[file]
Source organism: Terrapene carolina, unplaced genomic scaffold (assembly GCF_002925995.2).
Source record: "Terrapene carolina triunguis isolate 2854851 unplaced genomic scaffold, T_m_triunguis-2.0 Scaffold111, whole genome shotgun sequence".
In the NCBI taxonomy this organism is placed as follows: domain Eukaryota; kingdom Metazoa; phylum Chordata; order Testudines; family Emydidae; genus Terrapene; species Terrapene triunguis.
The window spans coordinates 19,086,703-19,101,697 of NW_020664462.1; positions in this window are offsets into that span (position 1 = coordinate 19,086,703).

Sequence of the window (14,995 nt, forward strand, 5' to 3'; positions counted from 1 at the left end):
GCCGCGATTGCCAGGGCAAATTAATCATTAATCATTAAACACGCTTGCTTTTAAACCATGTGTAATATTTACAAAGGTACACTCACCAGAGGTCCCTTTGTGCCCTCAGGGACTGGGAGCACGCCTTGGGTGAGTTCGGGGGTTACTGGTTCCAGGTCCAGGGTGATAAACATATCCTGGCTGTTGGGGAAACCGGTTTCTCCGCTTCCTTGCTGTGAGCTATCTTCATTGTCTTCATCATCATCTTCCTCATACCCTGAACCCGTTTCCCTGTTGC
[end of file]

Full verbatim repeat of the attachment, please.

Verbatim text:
Source organism: Terrapene carolina, unplaced genomic scaffold (assembly GCF_002925995.2).
Source record: "Terrapene carolina triunguis isolate 2854851 unplaced genomic scaffold, T_m_triunguis-2.0 Scaffold111, whole genome shotgun sequence".
In the NCBI taxonomy this organism is placed as follows: domain Eukaryota; kingdom Metazoa; phylum Chordata; order Testudines; family Emydidae; genus Terrapene; species Terrapene triunguis.
The window spans coordinates 19,086,703-19,101,697 of NW_020664462.1; positions in this window are offsets into that span (position 1 = coordinate 19,086,703).

Sequence of the window (14,995 nt, forward strand, 5' to 3'; positions counted from 1 at the left end):
GCCGCGATTGCCAGGGCAAATTAATCATTAATCATTAAACACGCTTGCTTTTAAACCATGTGTAATATTTACAAAGGTACACTCACCAGAGGTCCCTTTGTGCCCTCAGGGACTGGGAGCACGCCTTGGGTGAGTTCGGGGGTTACTGGTTCCAGGTCCAGGGTGATAAACATATCCTGGCTGTTGGGGAAACCGGTTTCTCCGCTTCCTTGCTGTGAGCTATCTTCATTGTCTTCATCATCATCTTCCTCATACCCTGAACCCGTTTCCCTGTTGC